By: Chris Shaffer

It’s prime time for trout fishing in the greater Mt Shasta and Mt Lassen area. After spending a week filming along the Highway 89 corridor we were able to get a good handle on how each system was fishing. We fished roughly a dozen waters in the region and found success in every system except one. Fortunately, the California Department of Fish & Wildlife will continue stocking trout through summer. The pattern should continue.

Here’s the scoop on how we did.

Upper Sacramento River

We targeted the public access areas in Dunsmuir (downstream of the no bait section) and caught and released more than a dozen trout in two hours. Most of the trout were fresh stockers. However, we did catch a few of the trophy trout that were planted by the Dunsmuir Chamber of Commerce. Their trophy program has more than enhanced fishing here. It’s brought a new level of excitement. We caught most of the fish on Silver Label and Pink Shrimp salmon eggs, Chartreuse Anise Fire Balls and Peach Garlic Fire Bait. Trout were holding in deeper pools and behind large boulders.

McCloud River – Fowler Camp

Two weeks ago when we fished the McCloud River action has painfully slow. We arrived at 6pm and talked to several anglers (who knew what they were doing) who caught two trout all day. We caught two stockers in two hours and a bunch of smaller wild fish, but a lack of trout plants and heavy pressure gutted the stocked area quickly. Fortunately, the river is on the stocking list this week and next, which means action should be good directly above and below Lower McCloud Falls. Expect heavy holiday fishing pressure. Our trout came on eggs.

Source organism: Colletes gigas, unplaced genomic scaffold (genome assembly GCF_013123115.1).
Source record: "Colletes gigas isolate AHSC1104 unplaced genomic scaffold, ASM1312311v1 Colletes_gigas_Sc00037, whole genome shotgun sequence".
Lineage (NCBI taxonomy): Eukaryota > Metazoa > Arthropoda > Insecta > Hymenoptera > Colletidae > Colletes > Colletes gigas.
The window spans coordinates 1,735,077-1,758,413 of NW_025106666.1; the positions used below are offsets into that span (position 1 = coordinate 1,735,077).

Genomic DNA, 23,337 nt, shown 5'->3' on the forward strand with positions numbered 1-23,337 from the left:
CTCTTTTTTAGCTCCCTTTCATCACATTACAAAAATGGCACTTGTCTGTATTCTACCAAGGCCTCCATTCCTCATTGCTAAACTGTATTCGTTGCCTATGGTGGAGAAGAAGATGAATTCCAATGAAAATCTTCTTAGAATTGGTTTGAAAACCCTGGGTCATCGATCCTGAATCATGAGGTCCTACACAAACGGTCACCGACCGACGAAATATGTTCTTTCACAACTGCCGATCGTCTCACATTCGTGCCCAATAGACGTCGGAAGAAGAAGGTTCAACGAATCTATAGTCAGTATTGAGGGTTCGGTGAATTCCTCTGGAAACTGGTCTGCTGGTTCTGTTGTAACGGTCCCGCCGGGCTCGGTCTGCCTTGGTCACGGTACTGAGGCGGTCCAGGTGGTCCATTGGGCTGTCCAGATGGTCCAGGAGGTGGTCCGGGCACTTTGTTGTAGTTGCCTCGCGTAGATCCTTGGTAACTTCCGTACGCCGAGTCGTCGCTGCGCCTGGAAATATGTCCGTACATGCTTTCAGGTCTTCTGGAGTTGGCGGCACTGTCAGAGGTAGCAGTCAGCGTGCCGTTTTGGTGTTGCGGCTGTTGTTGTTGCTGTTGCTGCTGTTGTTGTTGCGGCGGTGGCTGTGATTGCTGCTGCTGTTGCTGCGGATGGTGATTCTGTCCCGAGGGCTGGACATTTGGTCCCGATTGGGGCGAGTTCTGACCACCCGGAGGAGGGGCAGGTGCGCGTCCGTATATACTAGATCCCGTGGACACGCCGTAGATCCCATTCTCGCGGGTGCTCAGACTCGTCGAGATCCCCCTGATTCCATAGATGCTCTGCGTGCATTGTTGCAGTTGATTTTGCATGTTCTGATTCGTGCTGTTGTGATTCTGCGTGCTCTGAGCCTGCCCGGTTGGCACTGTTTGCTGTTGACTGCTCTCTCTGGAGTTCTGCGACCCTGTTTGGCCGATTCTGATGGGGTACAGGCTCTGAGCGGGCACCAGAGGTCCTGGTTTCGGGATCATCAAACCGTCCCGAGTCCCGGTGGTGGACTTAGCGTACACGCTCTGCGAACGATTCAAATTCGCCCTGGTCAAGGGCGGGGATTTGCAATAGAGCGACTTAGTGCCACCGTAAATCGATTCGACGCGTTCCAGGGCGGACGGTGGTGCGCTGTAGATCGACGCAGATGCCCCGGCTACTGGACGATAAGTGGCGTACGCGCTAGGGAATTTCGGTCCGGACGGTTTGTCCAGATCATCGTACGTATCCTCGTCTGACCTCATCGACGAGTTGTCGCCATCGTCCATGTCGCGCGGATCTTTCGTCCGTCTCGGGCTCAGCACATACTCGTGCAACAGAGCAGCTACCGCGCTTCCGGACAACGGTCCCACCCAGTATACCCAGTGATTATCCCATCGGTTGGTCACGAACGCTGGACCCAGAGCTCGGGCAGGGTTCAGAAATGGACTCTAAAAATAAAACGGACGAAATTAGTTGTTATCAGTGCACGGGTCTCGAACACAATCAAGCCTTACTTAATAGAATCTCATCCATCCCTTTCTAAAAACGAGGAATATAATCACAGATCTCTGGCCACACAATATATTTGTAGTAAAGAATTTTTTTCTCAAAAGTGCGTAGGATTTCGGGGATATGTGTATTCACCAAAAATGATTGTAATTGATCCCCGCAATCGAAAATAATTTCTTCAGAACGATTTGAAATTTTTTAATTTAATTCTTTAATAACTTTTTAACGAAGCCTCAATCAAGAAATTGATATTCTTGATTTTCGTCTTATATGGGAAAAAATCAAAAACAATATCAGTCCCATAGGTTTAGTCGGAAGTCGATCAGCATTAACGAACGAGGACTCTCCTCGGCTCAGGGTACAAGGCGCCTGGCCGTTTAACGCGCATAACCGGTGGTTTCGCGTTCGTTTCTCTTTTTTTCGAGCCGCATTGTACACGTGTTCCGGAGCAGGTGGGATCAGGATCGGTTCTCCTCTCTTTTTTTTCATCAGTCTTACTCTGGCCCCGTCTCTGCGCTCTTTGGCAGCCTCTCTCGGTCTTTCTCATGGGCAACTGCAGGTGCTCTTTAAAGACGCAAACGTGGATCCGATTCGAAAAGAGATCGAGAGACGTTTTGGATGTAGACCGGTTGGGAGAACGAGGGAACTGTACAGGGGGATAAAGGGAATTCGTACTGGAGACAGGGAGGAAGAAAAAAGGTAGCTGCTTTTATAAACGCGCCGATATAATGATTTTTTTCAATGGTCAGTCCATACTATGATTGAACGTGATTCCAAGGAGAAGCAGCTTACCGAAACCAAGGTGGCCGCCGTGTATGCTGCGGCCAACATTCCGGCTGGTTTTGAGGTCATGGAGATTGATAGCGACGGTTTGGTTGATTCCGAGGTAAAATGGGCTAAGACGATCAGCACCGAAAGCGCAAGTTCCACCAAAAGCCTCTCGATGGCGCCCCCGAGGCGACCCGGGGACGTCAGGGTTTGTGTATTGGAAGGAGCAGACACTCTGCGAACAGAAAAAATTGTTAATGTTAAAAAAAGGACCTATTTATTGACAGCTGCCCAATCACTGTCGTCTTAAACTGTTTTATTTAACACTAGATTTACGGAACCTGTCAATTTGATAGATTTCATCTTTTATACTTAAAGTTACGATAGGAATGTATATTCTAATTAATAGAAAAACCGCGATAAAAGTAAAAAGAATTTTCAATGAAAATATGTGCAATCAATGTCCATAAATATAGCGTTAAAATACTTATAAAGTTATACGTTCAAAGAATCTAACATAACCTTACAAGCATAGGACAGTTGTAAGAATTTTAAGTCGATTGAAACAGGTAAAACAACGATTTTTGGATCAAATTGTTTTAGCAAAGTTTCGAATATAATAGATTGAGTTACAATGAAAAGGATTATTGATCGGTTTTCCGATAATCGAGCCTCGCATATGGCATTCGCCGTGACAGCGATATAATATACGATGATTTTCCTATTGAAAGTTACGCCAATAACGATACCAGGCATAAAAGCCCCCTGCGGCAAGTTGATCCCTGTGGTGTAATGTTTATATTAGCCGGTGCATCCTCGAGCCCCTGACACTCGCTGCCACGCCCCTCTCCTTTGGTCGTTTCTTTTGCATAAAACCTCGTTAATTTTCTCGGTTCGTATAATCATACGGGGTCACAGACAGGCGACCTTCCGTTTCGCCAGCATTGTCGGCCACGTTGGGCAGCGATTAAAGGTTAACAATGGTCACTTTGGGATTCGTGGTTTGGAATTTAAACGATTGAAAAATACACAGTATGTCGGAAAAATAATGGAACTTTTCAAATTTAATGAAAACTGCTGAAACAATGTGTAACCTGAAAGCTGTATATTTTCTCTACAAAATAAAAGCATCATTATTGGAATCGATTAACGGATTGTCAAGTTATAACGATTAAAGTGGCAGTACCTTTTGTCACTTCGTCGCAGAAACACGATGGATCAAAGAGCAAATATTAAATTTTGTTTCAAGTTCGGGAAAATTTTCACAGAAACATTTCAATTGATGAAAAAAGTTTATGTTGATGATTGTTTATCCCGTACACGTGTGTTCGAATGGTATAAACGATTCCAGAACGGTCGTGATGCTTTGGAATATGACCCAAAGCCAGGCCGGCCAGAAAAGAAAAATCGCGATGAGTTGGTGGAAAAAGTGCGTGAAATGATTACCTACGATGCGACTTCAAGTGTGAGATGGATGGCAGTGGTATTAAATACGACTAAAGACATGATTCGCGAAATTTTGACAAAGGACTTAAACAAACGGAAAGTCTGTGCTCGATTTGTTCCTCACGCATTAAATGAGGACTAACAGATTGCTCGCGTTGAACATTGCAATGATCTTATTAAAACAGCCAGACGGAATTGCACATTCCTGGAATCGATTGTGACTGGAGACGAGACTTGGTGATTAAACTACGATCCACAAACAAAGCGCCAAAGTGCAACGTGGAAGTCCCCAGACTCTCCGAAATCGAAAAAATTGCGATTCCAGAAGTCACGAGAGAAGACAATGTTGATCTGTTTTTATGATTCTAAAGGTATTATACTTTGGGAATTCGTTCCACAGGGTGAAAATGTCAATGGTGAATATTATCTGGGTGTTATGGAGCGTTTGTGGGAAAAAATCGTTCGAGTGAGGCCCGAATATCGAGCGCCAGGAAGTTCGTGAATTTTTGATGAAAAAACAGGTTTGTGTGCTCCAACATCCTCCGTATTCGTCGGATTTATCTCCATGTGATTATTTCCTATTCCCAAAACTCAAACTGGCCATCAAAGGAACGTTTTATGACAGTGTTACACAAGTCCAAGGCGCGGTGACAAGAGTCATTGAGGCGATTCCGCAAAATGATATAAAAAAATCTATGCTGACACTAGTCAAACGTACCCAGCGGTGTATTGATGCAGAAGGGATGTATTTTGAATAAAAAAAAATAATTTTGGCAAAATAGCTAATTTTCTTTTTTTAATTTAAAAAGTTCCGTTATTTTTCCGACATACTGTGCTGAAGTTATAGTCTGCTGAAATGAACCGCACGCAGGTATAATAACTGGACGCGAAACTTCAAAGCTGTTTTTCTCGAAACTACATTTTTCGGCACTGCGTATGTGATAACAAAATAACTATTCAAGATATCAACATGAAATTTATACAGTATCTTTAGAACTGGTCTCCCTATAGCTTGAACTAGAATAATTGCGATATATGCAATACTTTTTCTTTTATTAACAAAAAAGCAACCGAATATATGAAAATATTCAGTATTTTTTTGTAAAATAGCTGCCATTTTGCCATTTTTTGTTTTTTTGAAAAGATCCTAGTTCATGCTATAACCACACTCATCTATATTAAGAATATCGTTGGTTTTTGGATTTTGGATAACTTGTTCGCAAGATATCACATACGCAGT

Mc Cloud Lakin Dam

Lakin Dam is often overlooked by anglers and it isn’t for everyone as access can be challenging in many spots. However, the first and last light bite can be exceptional for brook trout. We found brookies up to 14 inches although most were closer to seven-to-eight inches. Because of the slow current we drifted Chartreuse Anise salmon eggs and Red Fire Balls under a bobber and caught a decent number of brooks once the sun stopped shining on the water. The key will be fishing the last hour of light – or the first. Look for rising trout. It will be obvious where they are.


Hat Creek

As always, Hat Creek has plenty of trout and high flows that are challenging for many anglers to content with. The creek will continue to receive weekly trout plants and many large trout. We didn’t catch a pile of trout, but did manage roughly 10 per day in the two days we fished it and caught rainbows up to five pounds and brooks to three pounds. Our goal wasn’t numbers, rather quality. We focused on targeting bridges, deep holes and undercut banks. Our largest trout came on Coho Fire Balls. That fish wouldn’t eat real Pautzke eggs, but did grab the Fire Ball. Ironically, the smaller trout didn’t want the Fire Balls the two evenings we fished, but they hammered Chartreuse Garlic and Silver Label salmon eggs. Historically, we’d had always done well walking away from the campgrounds and bridges and focusing on areas that didn’t receive as much pressure. Meanwhile, it seemed almost all the trout we caught were near the road or in a picnic area (we didn’t fish any of the campgrounds due to crowds).

Baum Lake

The bite was epic at Baum late in the evening near the inlet. By epic, I’m talking about hooking trout on every cast for the last hour of the day. While most of the trout were 10-13 inches, we did catch one about 16 inches. All of the trout we caught were rainbows and came drifting Silver Label and Garlic Salmon Egg and Peach Garlic Fire Bait in or on the edge of the current line. Weekly trout plants and a huge inventory of trout will keep this bite steady.

Lake Shasta